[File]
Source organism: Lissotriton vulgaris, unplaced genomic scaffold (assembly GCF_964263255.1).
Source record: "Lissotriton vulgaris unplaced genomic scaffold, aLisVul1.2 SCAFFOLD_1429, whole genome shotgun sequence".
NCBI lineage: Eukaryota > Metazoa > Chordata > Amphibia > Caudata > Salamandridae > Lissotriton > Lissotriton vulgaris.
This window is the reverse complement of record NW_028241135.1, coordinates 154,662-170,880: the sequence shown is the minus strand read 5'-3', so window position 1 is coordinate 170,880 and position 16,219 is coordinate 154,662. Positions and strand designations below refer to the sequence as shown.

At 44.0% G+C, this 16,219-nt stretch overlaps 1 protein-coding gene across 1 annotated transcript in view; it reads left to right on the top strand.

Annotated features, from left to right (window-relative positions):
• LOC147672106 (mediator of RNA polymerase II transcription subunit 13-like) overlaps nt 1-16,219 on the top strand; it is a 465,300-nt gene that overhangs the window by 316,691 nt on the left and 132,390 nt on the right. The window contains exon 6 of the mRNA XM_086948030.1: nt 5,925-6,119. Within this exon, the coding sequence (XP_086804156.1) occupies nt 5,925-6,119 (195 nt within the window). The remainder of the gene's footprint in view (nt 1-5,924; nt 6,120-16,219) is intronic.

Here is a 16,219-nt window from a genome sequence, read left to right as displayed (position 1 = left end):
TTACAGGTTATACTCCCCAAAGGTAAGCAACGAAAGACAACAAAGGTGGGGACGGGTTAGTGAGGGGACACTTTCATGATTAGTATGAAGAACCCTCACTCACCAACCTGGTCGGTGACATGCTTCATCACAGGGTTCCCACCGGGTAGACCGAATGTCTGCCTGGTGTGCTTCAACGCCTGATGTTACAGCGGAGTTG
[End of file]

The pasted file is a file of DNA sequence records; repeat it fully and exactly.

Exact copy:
Source organism: Lissotriton vulgaris, unplaced genomic scaffold (assembly GCF_964263255.1).
Source record: "Lissotriton vulgaris unplaced genomic scaffold, aLisVul1.2 SCAFFOLD_1429, whole genome shotgun sequence".
NCBI lineage: Eukaryota > Metazoa > Chordata > Amphibia > Caudata > Salamandridae > Lissotriton > Lissotriton vulgaris.
This window is the reverse complement of record NW_028241135.1, coordinates 154,662-170,880: the sequence shown is the minus strand read 5'-3', so window position 1 is coordinate 170,880 and position 16,219 is coordinate 154,662. Positions and strand designations below refer to the sequence as shown.

At 44.0% G+C, this 16,219-nt stretch overlaps 1 protein-coding gene across 1 annotated transcript in view; it reads left to right on the top strand.

Annotated features, from left to right (window-relative positions):
• LOC147672106 (mediator of RNA polymerase II transcription subunit 13-like) overlaps nt 1-16,219 on the top strand; it is a 465,300-nt gene that overhangs the window by 316,691 nt on the left and 132,390 nt on the right. The window contains exon 6 of the mRNA XM_086948030.1: nt 5,925-6,119. Within this exon, the coding sequence (XP_086804156.1) occupies nt 5,925-6,119 (195 nt within the window). The remainder of the gene's footprint in view (nt 1-5,924; nt 6,120-16,219) is intronic.

Here is a 16,219-nt window from a genome sequence, read left to right as displayed (position 1 = left end):
TTACAGGTTATACTCCCCAAAGGTAAGCAACGAAAGACAACAAAGGTGGGGACGGGTTAGTGAGGGGACACTTTCATGATTAGTATGAAGAACCCTCACTCACCAACCTGGTCGGTGACATGCTTCATCACAGGGTTCCCACCGGGTAGACCGAATGTCTGCCTGGTGTGCTTCAACGCCTGATGTTACAGCGGAGTTG